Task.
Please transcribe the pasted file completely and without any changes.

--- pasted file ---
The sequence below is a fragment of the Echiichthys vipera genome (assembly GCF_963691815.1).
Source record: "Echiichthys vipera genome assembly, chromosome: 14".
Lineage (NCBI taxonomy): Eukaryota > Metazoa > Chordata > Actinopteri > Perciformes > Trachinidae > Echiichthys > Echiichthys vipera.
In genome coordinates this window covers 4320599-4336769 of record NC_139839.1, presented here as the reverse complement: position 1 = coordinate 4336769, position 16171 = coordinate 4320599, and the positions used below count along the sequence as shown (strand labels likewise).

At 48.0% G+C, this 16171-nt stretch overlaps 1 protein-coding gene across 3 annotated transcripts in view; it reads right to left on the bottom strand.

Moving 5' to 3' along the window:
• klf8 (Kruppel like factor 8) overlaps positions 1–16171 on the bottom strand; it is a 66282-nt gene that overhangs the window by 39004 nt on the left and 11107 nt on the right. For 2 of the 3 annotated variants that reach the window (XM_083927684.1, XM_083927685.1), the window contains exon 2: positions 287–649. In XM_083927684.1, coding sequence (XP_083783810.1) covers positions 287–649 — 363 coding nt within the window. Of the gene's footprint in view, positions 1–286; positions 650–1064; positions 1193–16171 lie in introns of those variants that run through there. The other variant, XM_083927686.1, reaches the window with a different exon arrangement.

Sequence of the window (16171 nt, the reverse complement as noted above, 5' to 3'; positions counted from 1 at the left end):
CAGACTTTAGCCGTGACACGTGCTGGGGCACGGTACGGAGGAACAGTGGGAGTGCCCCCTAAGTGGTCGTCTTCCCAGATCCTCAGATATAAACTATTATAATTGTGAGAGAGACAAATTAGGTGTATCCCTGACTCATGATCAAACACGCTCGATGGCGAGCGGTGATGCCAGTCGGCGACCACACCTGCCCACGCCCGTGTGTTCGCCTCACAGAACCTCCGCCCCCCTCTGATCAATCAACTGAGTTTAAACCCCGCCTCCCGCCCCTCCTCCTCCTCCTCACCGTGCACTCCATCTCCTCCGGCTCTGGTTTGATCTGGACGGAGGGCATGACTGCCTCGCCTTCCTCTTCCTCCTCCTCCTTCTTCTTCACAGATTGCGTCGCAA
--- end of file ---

The sequence below is a fragment of the Echiichthys vipera genome (assembly GCF_963691815.1).
Source record: "Echiichthys vipera genome assembly, chromosome: 14".
Lineage (NCBI taxonomy): Eukaryota > Metazoa > Chordata > Actinopteri > Perciformes > Trachinidae > Echiichthys > Echiichthys vipera.
In genome coordinates this window covers 4320599-4336769 of record NC_139839.1, presented here as the reverse complement: position 1 = coordinate 4336769, position 16171 = coordinate 4320599, and the positions used below count along the sequence as shown (strand labels likewise).

At 48.0% G+C, this 16171-nt stretch overlaps 1 protein-coding gene across 3 annotated transcripts in view; it reads right to left on the bottom strand.

Moving 5' to 3' along the window:
• klf8 (Kruppel like factor 8) overlaps positions 1–16171 on the bottom strand; it is a 66282-nt gene that overhangs the window by 39004 nt on the left and 11107 nt on the right. For 2 of the 3 annotated variants that reach the window (XM_083927684.1, XM_083927685.1), the window contains exon 2: positions 287–649. In XM_083927684.1, coding sequence (XP_083783810.1) covers positions 287–649 — 363 coding nt within the window. Of the gene's footprint in view, positions 1–286; positions 650–1064; positions 1193–16171 lie in introns of those variants that run through there. The other variant, XM_083927686.1, reaches the window with a different exon arrangement.

Sequence of the window (16171 nt, the reverse complement as noted above, 5' to 3'; positions counted from 1 at the left end):
CAGACTTTAGCCGTGACACGTGCTGGGGCACGGTACGGAGGAACAGTGGGAGTGCCCCCTAAGTGGTCGTCTTCCCAGATCCTCAGATATAAACTATTATAATTGTGAGAGAGACAAATTAGGTGTATCCCTGACTCATGATCAAACACGCTCGATGGCGAGCGGTGATGCCAGTCGGCGACCACACCTGCCCACGCCCGTGTGTTCGCCTCACAGAACCTCCGCCCCCCTCTGATCAATCAACTGAGTTTAAACCCCGCCTCCCGCCCCTCCTCCTCCTCCTCACCGTGCACTCCATCTCCTCCGGCTCTGGTTTGATCTGGACGGAGGGCATGACTGCCTCGCCTTCCTCTTCCTCCTCCTCCTTCTTCTTCACAGATTGCGTCGCAA